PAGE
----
I've mentioned before that social networking and bosses don't mesh well, but if you're the type who loves to vent on social media networks, there is an entity that may back you up if you ever get fired because of a post. The National Labor Relations Board accused an ambulance service, American Medical Response of Connecticut, of an unlawful firing of one of its employees, Dawnmarie Souza, based on her Facebook updates about her boss, reports the New York Times. Frustrated with her supervisor, Dawnmarie posted, "love how the company allows a 17 to become a supervisor" on her Facebook page. "17" is apparently the firm's code word for psychiatric patient.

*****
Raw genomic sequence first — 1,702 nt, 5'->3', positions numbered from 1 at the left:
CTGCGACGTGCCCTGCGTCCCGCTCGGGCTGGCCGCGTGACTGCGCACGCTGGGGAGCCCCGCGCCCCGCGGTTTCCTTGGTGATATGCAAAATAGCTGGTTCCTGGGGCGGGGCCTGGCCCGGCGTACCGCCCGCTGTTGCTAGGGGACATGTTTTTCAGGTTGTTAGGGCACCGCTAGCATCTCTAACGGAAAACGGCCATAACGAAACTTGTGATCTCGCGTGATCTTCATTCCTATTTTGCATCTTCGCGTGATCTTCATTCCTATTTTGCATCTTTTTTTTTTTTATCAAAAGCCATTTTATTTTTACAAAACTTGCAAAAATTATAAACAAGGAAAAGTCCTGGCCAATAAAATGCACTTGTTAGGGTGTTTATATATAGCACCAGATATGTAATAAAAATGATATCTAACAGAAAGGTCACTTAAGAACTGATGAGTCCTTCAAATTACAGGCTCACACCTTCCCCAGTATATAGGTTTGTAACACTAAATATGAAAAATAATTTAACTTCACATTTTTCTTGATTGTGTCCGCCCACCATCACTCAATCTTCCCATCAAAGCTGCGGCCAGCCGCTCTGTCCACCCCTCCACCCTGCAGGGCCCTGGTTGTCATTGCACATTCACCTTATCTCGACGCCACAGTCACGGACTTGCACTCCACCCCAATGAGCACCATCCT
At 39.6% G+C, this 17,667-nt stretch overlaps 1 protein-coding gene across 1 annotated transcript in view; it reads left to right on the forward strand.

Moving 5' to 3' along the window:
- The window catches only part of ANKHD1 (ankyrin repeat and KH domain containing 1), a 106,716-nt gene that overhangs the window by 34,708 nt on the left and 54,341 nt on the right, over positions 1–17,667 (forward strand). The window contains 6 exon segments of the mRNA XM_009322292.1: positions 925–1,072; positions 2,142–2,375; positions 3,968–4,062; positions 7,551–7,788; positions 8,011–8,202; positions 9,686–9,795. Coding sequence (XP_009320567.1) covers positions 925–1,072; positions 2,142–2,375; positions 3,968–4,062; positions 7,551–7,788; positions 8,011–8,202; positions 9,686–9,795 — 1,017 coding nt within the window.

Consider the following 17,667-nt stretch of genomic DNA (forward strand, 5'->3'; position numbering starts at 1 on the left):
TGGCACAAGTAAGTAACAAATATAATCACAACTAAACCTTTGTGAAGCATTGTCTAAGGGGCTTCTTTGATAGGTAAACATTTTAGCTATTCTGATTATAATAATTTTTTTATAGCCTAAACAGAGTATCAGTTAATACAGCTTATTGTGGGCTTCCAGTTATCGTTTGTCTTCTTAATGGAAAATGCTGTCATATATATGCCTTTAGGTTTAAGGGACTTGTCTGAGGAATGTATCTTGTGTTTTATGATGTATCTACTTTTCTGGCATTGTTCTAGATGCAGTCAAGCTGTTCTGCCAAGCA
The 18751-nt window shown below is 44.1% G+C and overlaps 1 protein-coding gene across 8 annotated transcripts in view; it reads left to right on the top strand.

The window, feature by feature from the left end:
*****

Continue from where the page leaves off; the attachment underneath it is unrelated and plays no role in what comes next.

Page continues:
In Dawnmarie's defense, the board's general counsel, Lafe Solomon, said, "This is a fairly straightforward case under the National Labor Relations Act — whether it takes place on Facebook or at the water cooler, it was employees talking jointly about working conditions, in this case about their supervisor, and they have a right to do that."
Do you think employees who publish negative statements about the people they work with should be protected?